Learning is what we can say happens wherever Cambridge School Volunteers operates. It happens for a ninth-grader, grappling for the fourth time with a difficult math problem alongside a patient tutor, whose choice of words finally unlocks understanding.
It happens when an Art & Science in One mentor, cross-legged on the ground, bends over a drawing and notices, with a smile, that her fouth-grade student has added a beech tree’s shadow as well as its contour. It happens when a seventh-grader steps into the MIT Chemical Engineering lab with her NetPal and beholds a new world. It happens when a third-grader at Kennedy Longfellow hears his Reading Buddy read the word ESPIONAGE with expression, lifting his eyebrows.
Learning also happens on the other end of the volunteer-student relationship. Volunteers consistently tell us they learn from their students. They learn empathy, they learn about teenagers, they learn about learning itself. And they learn what they are capable of building in a young person: confidence, optimism, interest in a subject. Returning volunteers, whether coming back for a second year or a 10th, continue to grow from their experience with the varied and unique individual children or youth they assist. We honor not only their contributions, but their own learning.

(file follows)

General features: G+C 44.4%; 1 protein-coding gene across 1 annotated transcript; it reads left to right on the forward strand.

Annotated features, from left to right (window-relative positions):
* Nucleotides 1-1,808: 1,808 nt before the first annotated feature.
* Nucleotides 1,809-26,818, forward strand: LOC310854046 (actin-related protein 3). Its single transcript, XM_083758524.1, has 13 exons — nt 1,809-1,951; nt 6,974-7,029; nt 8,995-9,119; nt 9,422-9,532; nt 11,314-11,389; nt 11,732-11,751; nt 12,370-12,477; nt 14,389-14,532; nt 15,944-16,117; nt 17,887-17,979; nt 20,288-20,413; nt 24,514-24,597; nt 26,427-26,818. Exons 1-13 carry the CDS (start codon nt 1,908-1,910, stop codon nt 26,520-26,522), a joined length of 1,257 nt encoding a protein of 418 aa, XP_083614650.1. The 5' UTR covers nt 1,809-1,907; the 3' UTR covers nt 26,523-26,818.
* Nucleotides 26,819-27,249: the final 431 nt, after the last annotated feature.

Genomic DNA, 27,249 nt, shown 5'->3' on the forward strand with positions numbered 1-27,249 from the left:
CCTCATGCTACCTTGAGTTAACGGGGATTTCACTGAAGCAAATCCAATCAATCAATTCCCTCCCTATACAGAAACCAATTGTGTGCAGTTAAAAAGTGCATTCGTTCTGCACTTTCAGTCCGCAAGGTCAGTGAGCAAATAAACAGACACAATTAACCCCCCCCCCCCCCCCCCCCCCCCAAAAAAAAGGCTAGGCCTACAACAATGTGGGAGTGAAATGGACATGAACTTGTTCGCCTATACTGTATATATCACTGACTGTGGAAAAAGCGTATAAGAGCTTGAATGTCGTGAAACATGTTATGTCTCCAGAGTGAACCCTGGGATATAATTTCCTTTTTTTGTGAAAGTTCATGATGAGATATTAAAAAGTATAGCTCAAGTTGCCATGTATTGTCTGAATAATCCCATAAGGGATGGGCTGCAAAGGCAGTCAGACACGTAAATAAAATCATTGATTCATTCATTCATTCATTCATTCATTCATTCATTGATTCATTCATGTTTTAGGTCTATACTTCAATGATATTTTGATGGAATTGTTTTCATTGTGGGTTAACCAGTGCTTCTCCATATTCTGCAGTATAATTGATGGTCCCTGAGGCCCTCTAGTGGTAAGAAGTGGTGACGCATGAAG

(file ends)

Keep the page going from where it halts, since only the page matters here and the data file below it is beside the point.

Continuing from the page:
Repeat and longtime volunteers get to know a classroom inside and out, receive special recognition, and come back year after year because they know they’re playing a role in their students’ success. In FY15, 23 percent of CSV’s volunteers had a tenure of four years or more. That consistency benefits students.